Kindness Is the Opposite of Stress

I often ask audiences the question, “What is the opposite of stress?” Most people offer that it’s “peace” or “calm” or “tranquillity,” or something along those lines. It’s natural to think this, because when we feel stressed, we naturally want to feel calm instead.

But peace, calm or tranquillity are not actually the opposite of stress. They represent the absence of stress. We want to feel calm rather than stressed by having the stress removed.

Physiologically speaking, the opposite of stress is actually kindness. Let me explain.

Stress starts as a feeling, which then brings about physiological effects. It is largely independent of a situation that causes it. For example, two people can be in the same situation – one of them feels stressed while the other feels calm. You and your friend might be sitting together about to watch a talk on Zoom when the internet connection goes down. You feel so stressed because you really wanted to see the talk, but your friend calmly remarks, “It’s OK, we’ll watch the recording.” I think most of us can recognise similar situations in our own lives.

But because of how you feel, you will now have stress hormones circulating in your brain and body (like adrenalin and cortisol). Yet your friend who feels calm won’t. The situation hasn’t got much to do with how much stress hormones each of you produce has. It’s how each of you feels that determines your stress hormone levels.

Feelings of stress produce stress hormones.

In a similar way, feelings induced by kindness generate kindness hormones. That’s what I call them to draw a parallel with stress in that they are produced because of how kindness feels. The main one is oxytocin, the reproductive hormone that also goes by such affectionate names as the love drugthe hugging hormone, or the cuddle chemical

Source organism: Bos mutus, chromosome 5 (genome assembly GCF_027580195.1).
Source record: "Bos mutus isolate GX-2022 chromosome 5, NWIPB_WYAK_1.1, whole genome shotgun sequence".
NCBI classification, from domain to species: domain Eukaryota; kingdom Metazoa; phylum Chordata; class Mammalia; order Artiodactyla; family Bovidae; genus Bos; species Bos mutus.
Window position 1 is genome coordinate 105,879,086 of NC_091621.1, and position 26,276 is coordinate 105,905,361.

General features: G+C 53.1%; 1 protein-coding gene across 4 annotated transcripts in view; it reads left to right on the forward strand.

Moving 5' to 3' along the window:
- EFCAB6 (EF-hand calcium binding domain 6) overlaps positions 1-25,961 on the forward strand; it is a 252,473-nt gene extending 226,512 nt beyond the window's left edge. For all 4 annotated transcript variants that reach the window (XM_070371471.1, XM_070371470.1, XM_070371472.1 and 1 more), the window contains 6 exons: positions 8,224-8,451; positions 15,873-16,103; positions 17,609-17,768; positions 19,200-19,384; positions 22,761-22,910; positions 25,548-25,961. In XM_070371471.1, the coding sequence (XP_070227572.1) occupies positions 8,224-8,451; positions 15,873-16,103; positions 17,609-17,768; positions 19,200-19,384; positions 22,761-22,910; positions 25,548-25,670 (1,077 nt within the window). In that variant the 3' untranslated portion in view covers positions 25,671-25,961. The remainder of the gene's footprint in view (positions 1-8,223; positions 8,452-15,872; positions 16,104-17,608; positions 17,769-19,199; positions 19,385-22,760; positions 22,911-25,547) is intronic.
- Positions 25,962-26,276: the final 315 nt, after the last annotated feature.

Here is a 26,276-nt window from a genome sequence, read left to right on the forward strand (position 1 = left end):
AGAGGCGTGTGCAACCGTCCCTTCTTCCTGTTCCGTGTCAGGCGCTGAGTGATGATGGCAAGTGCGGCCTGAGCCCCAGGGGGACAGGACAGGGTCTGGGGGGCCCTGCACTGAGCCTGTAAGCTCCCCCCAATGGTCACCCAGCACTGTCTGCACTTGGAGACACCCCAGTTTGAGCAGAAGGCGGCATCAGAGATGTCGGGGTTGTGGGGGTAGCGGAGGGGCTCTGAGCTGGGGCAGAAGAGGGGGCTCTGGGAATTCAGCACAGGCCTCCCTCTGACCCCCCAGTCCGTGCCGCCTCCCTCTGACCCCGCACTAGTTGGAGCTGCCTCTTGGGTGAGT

And thus, an act of kindness itself doesn’t produce kindness hormones. It’s how kindness feels that produces them.

Crucially, kindness and kindness hormones bring about opposite effects from stress and stress hormones. For example:

-Stress increases blood pressure, but kindness hormones reduce blood pressure.

-While stress can weaken the immune system, kindness can elevate it (known as the Mother Theresa effect).

-Stress is linked with depression while kindness is protective against it.

-Stress can make a person feel sad but kindness boosts happiness.

-Stress accelerates ageing processes, kindness can slow them down.

-Cumulative stress can cause cardiovascular disease while kindness hormones are cardioprotective (they protect the cardiovascular system).

-Stress increases sympathetic activity (fight or flight), but kindness reduces it and increases parasympathetic activity instead (rest and digest).

-Stress and kindness can’t coexist.

They are mutually exclusive. It’s either one or the other.

In a simple study, researchers sent volunteers a text message every evening and asked them to give two numbers. The first was a score, like 0-10, for the average level of stress they felt that day, where 0 would be no stress and 10 would be highly stressed. The second number represented the approximate number of kind things they can remember saying or doing that day.

When the data was processed after a few weeks it revealed something astonishing. On the days when the kindness score was high, the stress score was low. And on days when the stress score was high, the kindness score was low. An animated plot of the data would look like a see saw. As kindness went up, stress came down.

This didn’t mean that when we’re being kind that stressful things don’t happen. Of course they do. We all know this from experience. What it really meant was that when we’re being kind, the feelings induced take some of the sting out of stressful events. So when there’s kindness going around, potentially stressful things can happen, but they just don’t feel as stressful.

So next time you feel stressed, rather than reaching for your yoga mat or meditation cushion, try kindness.

Stop for a few moments and think of some times when you experienced kindness, whether as the giver of kindness, the receiver, or even the witness to it. Remember how it felt.

Better still, find someone who needs help and offer your hand.

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